"Keep believing that we can rebuild our town and make it more beautiful than ever," she said.
Couillard returned to the themes highlighted during the mass, notably its emphasis on the children of Lac-Mégantic.
"We see that life will triumph in Lac-Mégantic, thanks to its children," the premier said.
Prime Minister Stephen Harper, who was visiting flooded communities in Manitoba Sunday, issued a statement commending the people of Lac-Mégantic for their courage and efforts to restore their town's "joie de vivre."
"Having witnessed this first-hand during my visits, I owe these people my greatest admiration. On this sombre anniversary, let us pay tribute to their resilience, determination and extraordinary strength of character," he said.
"Once again, rest assured the government of Canada will continue to stand by you."
Morning mass follows night of vigil
The 11 a.m. mass followed a late night vigil and procession through the town that saw more than 1,000 people march in solemn silence past the spot where tragedy struck Lac-Mégantic with such awful violence a year ago.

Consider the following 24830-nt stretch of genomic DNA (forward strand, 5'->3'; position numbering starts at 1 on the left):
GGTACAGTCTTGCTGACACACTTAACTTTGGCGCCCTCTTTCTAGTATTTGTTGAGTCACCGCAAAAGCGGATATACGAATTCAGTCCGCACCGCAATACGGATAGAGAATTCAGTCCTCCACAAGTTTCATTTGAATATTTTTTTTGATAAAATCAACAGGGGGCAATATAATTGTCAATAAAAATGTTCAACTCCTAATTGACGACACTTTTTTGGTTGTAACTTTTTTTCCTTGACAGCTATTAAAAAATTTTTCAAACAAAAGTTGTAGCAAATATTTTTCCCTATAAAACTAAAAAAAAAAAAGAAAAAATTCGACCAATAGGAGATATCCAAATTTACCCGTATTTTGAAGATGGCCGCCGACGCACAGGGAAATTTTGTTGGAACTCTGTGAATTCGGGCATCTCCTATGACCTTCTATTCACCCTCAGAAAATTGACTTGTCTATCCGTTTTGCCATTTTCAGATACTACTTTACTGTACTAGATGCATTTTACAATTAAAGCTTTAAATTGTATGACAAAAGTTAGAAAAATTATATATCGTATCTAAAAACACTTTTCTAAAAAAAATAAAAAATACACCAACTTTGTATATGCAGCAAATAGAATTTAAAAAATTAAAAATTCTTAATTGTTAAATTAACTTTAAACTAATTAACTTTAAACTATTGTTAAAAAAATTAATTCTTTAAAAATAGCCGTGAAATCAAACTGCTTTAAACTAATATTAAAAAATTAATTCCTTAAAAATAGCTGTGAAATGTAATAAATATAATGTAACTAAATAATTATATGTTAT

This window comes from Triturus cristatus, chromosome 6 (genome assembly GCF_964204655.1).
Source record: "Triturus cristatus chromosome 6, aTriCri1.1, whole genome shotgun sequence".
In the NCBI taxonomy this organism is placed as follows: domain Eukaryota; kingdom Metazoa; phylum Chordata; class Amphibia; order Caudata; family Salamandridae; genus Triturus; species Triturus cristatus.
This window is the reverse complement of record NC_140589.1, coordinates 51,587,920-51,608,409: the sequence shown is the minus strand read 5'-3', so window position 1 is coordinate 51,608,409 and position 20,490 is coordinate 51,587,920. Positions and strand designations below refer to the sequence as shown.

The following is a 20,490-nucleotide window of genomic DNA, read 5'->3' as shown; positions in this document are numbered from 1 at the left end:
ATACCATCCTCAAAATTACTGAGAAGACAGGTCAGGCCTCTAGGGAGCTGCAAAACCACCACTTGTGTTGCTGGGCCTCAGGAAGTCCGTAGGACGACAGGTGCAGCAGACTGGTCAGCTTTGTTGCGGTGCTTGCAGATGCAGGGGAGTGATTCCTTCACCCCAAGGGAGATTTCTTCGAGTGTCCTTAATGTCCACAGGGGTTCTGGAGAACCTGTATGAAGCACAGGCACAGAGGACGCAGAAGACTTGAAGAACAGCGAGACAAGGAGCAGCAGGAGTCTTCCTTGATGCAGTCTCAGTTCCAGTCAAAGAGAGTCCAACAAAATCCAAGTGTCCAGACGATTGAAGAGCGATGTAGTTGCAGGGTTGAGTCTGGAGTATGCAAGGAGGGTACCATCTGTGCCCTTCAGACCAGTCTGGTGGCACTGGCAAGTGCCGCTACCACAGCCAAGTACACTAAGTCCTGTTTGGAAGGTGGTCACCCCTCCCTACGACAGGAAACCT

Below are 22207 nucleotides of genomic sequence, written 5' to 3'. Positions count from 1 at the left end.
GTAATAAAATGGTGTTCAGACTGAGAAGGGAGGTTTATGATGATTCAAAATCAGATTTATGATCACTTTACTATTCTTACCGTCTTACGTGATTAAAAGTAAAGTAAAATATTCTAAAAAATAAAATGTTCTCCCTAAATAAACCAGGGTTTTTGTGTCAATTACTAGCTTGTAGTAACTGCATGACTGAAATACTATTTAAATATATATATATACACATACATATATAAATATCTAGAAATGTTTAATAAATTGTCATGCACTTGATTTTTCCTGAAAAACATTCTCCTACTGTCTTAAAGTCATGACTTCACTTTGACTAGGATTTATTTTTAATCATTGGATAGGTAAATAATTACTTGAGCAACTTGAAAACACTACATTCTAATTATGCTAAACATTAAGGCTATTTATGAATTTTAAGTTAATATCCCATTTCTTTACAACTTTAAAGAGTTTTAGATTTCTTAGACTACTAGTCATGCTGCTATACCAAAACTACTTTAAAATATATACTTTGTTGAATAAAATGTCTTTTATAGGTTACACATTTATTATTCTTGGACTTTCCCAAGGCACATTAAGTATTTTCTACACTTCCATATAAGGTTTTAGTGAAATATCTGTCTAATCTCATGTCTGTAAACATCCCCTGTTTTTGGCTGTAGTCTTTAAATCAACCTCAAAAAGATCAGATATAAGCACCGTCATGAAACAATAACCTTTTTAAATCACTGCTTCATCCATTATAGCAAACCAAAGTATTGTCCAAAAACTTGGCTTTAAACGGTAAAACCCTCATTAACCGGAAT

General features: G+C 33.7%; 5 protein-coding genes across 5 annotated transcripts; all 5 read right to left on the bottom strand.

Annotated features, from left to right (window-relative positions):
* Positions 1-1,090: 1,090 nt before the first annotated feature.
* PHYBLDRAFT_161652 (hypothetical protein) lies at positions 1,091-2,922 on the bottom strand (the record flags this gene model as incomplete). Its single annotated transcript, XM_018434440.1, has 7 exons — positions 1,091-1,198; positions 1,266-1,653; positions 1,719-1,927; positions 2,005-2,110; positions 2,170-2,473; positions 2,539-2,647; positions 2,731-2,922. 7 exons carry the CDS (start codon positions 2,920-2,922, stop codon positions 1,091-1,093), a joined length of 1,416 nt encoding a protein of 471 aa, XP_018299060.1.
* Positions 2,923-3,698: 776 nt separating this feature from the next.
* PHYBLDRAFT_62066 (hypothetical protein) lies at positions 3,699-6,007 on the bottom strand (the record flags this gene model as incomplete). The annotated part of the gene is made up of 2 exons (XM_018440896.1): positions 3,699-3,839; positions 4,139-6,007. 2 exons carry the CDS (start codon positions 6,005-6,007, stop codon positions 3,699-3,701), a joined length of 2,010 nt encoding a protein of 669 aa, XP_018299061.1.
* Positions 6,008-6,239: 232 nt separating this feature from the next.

They began their walk in the darkness after observing a moment of silence at 1:15 a.m. — the exact moment on July 6, 2013, when the train crashed into the centre of the town and exploded in a series of cataclysmic fireballs.
Though a year has passed, the emotional scars in the community remain as deep as the physical damage that is still so apparent on the local landscape.
The march followed a midnight mass and a moving speech by Mayor Colette Roy Laroche, who received two thunderous rounds of applause and two standing ovations from about 1,200 people who packed Ste-Agnès Church.
"For several minutes we tried to convince ourselves that it wasn't true," Roy Laroche said of the July 6 catastrophe in a speech also watched by about 200 people on a big screen outside the building.
"But what happened to us was a nightmare. When we removed our hands (from our eyes), the horror was still there and the worst was to come."
She urged townsfolk to turn the page on the tragedy and look to the future, but to never forget.
Roy Laroche, who became a household name in Quebec for her leadership and poise in the disaster's aftermath, also asked the community to stick together to overcome any future obstacles.